The Advance

A couple of years ago, while waiting for the bus, I met a man who changed my life. I didn’t anticipate the impact he’d have on my life when we met for those brief minutes. But here’s what happened.
It was a misty and humid day, still hot after a recent drizzle. The bench at the bus stop was still covered in beads of water. I was too tired to stand and since I didn’t want to get my pants wet, I sat how I normally do when there isn’t a seat available. I squatted low, my buttocks resting on the back of my calves and heels of my shoes.
While sitting thusly, a grungy grey man with wild mattered kinks for hair and a tattered beard walked towards me. Upon closer inspection, I could make out the shredded state of his clothes; the scent of urine permeated from his body. This was a homeless man. I reflexively recoiled as he walked past.
Unexpectedly, the man stopped not more than two feet from me. He turned to me and said, “Mister, have you ever been to Korea?”
I blinked twice; hesitant to answer. From my earlier experiences, engaging with homeless people can lead to drawn out conversations I much rather had avoided. However, his inquiry was quirky and odd; have I ever been to Korea? Is that the type of question one greets strangers with now? Is this a smart way to begin a discussion you’d eventually steer to a request for a hand-out? Was this man mentally deranged? Why would he think I’ve ever been to Korea; I certainly don’t look like the typical Korean.
“Er, I’m sorry,” he said when I failed to respond. “It’s just …The way you’re sitting is how the folks sit over there. I served in the Korean War and saw it often. I saw and did a lot over there.” He paused, his eyes wells of nostalgia. “I met my wife there.”
“Oh, that’s nice,” I offered meekly, forgetting my determination to ignore this vagabond. I almost slapped myself; I knew exactly what was coming next.
This homeless man took my audible response as permission to continue talking. And talk he did. He recounted his time in Korea, focusing less on the killing and more on the culture and people, especially his wife, now dead for five years. His wife’s death was when his troubles snowballed, at least according to him.
Despair and grief consumed him, and he, in turn, consumed fermented spirits to appease his soul. He became a drunkard. Lost his job, his apartment, his possessions; everything but the skin on his back. He’d been without a domicile for over four years — life hit him hard and swift. He roamed the street; scrounged for food in restaurant dumpsters and ate under bridges. He slept wherever his body succumbed to fatigue and malnutrition, but preferred bus and train station benches to the ones at the park.
I listened to his tale without interrupting. I absorbed his life; taking it all in and jotting mental notes. The bus I was waiting on pulled up and, as I stood in preparation of boarding it, the homeless wrapped up his tale by asking if I had a dollar or some change to spare. I did not.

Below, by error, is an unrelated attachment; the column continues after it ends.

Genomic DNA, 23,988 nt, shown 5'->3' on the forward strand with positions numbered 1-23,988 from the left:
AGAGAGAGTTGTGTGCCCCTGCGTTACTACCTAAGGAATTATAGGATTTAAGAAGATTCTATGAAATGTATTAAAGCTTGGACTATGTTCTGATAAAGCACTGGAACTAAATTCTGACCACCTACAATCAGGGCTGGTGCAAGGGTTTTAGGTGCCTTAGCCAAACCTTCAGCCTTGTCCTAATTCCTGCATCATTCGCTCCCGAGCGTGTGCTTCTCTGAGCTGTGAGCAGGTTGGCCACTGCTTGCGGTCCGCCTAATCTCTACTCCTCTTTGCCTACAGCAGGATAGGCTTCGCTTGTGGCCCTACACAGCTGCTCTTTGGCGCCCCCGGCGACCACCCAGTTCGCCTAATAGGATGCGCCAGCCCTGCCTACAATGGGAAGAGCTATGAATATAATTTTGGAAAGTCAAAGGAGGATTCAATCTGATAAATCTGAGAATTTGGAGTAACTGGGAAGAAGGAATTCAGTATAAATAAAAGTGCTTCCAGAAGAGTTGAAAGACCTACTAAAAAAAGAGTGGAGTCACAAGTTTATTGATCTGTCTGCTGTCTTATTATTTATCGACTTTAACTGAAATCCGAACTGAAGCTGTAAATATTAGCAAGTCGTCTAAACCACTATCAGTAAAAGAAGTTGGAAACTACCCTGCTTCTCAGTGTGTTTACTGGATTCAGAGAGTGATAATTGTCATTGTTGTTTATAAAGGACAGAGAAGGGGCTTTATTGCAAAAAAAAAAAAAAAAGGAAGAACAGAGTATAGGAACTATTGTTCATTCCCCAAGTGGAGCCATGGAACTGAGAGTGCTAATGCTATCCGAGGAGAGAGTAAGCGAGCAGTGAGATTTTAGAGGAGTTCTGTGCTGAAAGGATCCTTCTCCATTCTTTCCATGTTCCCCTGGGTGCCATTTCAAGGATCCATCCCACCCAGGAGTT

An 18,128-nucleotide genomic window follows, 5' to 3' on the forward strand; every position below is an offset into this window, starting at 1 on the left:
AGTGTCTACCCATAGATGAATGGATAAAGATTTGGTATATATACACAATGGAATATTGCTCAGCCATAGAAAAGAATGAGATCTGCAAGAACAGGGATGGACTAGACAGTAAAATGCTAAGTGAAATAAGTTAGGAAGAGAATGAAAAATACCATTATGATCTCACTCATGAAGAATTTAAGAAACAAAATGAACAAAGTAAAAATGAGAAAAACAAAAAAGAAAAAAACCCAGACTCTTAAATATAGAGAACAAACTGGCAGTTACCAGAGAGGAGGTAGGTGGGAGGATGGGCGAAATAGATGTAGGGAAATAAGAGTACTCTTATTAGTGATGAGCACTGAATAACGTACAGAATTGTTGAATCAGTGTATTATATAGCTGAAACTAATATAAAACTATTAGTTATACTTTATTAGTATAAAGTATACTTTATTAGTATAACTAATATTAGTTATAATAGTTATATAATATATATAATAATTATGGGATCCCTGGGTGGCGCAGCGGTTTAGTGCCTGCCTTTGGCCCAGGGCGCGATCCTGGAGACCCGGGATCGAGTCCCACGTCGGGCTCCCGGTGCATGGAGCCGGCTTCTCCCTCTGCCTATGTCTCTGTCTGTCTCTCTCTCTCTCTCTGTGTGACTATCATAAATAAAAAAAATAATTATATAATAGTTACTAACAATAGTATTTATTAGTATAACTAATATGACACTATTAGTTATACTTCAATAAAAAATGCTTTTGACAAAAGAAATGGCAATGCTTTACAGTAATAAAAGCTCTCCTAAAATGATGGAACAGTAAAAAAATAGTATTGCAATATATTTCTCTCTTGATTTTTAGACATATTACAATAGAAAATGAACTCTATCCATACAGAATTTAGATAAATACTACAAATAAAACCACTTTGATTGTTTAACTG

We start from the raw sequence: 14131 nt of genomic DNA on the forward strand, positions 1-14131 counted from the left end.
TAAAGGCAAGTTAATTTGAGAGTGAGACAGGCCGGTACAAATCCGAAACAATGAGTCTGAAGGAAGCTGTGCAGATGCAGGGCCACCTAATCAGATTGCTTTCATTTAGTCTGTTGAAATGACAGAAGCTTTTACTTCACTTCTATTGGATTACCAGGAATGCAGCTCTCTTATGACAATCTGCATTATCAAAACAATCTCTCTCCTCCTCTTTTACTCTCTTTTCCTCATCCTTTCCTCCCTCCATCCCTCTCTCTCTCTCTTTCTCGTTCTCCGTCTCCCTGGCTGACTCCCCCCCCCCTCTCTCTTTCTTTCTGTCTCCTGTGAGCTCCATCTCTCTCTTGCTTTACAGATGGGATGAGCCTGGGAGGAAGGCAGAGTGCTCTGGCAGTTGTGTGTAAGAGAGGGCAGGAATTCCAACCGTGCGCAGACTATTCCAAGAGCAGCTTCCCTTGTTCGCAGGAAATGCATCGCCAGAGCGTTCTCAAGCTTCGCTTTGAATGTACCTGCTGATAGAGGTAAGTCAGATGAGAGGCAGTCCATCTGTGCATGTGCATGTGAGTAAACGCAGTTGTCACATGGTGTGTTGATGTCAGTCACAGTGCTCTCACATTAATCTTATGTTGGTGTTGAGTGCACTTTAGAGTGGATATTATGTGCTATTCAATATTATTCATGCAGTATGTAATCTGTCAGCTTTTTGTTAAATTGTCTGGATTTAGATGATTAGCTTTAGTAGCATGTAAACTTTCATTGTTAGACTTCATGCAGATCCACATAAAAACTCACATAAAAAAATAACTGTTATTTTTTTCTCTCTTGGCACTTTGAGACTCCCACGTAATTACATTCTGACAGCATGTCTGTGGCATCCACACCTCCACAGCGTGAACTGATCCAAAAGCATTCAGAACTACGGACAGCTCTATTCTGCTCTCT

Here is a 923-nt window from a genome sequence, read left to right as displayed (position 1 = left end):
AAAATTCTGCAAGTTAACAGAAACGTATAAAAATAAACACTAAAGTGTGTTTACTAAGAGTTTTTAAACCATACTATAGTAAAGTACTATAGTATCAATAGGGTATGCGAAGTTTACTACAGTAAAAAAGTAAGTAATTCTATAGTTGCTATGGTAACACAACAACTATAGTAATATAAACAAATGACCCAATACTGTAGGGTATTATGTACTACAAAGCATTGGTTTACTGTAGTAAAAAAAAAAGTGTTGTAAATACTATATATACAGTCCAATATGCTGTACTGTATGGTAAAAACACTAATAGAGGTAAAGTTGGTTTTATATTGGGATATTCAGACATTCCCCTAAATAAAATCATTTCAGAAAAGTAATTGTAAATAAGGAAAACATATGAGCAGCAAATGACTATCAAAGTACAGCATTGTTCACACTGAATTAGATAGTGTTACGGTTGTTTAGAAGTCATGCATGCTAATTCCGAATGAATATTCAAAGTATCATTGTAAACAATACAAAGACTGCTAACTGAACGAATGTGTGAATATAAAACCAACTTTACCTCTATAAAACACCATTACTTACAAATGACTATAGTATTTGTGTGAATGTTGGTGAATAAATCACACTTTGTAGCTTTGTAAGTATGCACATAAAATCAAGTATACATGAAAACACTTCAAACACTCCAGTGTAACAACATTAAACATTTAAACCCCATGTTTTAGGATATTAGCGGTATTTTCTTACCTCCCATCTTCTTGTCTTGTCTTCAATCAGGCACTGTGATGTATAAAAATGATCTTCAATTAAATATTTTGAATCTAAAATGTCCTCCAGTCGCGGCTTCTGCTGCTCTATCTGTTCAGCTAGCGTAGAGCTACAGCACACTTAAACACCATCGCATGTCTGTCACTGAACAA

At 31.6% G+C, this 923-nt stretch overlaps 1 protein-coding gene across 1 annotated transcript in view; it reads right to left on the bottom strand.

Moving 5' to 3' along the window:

He dropped his head and shuffled along as the bus doors opened as if a magic gate to whisk me away from his decrepit life to my comparatively much better one.
I thought of this sad man and his gripping story on my bus ride home. Once at my apartment, I took to my computer and typed. I wrote this man’s testimony — adding my own embellishments and meat to flesh it out — in a spurt of writing fury that I’d never experience before. Six weeks later, I had written the first draft of my first novel.

Another couple of weeks of edits and re-writes later, I felt it was ready to show to my friend, an editor at a popular magazine. She fell in love with, what she called, an “authentic yawn about love, war and loss.” She introduced me to an agent, who agreed to represent my work. Then the bidding war between publishing houses began. When the dust settled, I signed a five-figure book contract that included a hefty advance.
I was on cloud nine. I had transmuted a stranger’s misfortune into gold. I was some sort of literary Rumpelstiltskin.
Unfortunately, my novel flopped. It sold a few thousand copies, but by publishing standards my debut book was a bust. Stores returned unsold copies left and right, and eventually ate through my large advance like acid. I went from virtual unknown to media darling to literary (and literal) failure in a short span of time.
It was during this period of ego deflation that I returned to the bus stop where I met that loquacious stranger. I sat there, squatting as buses came and went, and waited for the Korean War vet to reemerge.

Resting on my heels in my back pocket was half of what remained of my advance, wrapped tightly in a rubber band. If the homeless man asks me for a dollar, this time I have a few hundred of them for him.

This short story appears in Confessions.